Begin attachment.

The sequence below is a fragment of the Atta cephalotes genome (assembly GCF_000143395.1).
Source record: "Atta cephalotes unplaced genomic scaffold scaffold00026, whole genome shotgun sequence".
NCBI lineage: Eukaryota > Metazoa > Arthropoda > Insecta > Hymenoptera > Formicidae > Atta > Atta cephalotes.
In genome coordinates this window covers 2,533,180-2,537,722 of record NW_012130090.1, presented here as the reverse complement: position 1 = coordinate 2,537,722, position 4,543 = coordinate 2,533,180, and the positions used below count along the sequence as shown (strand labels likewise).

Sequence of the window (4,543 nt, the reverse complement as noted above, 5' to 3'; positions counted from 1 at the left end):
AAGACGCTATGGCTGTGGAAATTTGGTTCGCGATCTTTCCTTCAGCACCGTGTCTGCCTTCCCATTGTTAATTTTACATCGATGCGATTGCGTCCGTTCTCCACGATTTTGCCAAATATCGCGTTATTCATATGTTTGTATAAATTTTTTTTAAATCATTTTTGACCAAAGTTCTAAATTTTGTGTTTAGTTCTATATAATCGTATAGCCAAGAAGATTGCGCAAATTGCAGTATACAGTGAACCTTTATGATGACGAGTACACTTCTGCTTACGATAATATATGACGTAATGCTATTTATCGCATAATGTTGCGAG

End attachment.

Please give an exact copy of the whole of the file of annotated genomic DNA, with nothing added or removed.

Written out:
The sequence below is a fragment of the Atta cephalotes genome (assembly GCF_000143395.1).
Source record: "Atta cephalotes unplaced genomic scaffold scaffold00026, whole genome shotgun sequence".
NCBI lineage: Eukaryota > Metazoa > Arthropoda > Insecta > Hymenoptera > Formicidae > Atta > Atta cephalotes.
In genome coordinates this window covers 2,533,180-2,537,722 of record NW_012130090.1, presented here as the reverse complement: position 1 = coordinate 2,537,722, position 4,543 = coordinate 2,533,180, and the positions used below count along the sequence as shown (strand labels likewise).

Sequence of the window (4,543 nt, the reverse complement as noted above, 5' to 3'; positions counted from 1 at the left end):
AAGACGCTATGGCTGTGGAAATTTGGTTCGCGATCTTTCCTTCAGCACCGTGTCTGCCTTCCCATTGTTAATTTTACATCGATGCGATTGCGTCCGTTCTCCACGATTTTGCCAAATATCGCGTTATTCATATGTTTGTATAAATTTTTTTTAAATCATTTTTGACCAAAGTTCTAAATTTTGTGTTTAGTTCTATATAATCGTATAGCCAAGAAGATTGCGCAAATTGCAGTATACAGTGAACCTTTATGATGACGAGTACACTTCTGCTTACGATAATATATGACGTAATGCTATTTATCGCATAATGTTGCGAG